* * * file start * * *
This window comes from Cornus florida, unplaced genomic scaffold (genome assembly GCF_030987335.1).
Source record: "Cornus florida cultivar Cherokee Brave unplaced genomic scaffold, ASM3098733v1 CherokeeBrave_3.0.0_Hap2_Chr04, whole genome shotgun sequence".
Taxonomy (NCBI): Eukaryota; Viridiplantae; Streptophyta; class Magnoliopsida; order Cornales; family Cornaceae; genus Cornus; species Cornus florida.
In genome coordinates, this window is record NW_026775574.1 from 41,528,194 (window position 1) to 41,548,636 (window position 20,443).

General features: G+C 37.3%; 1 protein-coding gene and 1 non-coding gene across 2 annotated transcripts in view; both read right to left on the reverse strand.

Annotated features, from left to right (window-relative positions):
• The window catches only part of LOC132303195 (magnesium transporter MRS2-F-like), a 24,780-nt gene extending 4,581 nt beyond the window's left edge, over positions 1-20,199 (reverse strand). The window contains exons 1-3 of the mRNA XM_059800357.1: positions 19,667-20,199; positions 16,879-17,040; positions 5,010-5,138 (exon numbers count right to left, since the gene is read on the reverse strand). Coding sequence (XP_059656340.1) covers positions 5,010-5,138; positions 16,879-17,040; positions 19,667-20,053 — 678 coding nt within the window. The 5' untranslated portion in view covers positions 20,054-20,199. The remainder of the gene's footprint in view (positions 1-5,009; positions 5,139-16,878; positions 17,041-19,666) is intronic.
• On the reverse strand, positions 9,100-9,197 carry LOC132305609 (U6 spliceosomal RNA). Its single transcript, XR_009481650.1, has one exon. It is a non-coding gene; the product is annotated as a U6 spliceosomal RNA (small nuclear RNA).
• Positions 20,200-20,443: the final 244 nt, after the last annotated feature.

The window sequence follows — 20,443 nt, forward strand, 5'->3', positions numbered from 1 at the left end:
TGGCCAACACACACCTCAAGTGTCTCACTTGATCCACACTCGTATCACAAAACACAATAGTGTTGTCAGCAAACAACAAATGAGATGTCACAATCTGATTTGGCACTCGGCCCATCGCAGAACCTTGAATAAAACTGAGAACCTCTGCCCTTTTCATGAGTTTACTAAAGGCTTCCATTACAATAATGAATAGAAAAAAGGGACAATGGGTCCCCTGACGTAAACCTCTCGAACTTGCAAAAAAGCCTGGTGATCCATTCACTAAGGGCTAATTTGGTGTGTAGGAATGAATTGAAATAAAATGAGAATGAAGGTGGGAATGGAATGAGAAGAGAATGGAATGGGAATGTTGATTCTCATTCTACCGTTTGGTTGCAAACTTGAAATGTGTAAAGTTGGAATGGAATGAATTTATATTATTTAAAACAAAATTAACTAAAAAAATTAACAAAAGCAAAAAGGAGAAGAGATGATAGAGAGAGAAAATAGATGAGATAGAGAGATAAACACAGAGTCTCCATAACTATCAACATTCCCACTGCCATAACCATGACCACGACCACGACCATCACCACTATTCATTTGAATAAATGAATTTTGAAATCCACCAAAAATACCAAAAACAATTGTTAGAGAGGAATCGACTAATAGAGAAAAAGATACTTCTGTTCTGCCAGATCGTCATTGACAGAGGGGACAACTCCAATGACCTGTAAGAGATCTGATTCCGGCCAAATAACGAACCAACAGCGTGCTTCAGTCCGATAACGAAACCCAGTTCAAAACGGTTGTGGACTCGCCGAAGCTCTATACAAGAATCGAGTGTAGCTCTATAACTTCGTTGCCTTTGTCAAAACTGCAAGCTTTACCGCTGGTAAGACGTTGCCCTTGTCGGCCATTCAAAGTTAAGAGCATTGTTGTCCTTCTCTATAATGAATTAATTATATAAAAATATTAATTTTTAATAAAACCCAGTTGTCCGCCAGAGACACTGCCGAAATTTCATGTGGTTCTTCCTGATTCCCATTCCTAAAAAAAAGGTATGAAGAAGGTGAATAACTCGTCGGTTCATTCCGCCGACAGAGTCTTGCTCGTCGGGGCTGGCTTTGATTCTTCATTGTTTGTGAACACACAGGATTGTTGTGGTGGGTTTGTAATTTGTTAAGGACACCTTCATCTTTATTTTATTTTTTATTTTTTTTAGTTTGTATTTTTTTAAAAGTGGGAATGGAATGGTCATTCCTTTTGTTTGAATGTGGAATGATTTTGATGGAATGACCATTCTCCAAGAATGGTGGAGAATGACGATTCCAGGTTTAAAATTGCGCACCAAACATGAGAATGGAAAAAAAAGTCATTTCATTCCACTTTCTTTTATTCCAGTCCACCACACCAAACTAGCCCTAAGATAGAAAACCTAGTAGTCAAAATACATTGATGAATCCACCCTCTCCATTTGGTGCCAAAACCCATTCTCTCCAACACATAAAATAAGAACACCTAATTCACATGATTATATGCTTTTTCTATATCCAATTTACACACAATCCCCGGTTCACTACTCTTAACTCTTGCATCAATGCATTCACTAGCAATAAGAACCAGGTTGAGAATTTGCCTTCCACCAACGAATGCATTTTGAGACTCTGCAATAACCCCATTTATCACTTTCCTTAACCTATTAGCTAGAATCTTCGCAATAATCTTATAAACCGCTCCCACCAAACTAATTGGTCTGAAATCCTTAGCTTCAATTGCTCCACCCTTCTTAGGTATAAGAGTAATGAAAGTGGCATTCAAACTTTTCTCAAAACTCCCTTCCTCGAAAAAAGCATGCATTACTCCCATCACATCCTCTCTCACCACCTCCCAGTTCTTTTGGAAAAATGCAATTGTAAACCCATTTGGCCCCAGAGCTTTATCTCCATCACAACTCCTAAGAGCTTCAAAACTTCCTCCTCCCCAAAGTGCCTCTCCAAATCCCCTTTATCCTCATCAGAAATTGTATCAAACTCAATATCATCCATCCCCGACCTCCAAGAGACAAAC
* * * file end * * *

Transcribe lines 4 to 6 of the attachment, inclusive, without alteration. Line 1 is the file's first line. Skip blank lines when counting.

In genome coordinates, this window is record NW_026775574.1 from 41,528,194 (window position 1) to 41,548,636 (window position 20,443).

General features: G+C 37.3%; 1 protein-coding gene and 1 non-coding gene across 2 annotated transcripts in view; both read right to left on the reverse strand.

Annotated features, from left to right (window-relative positions):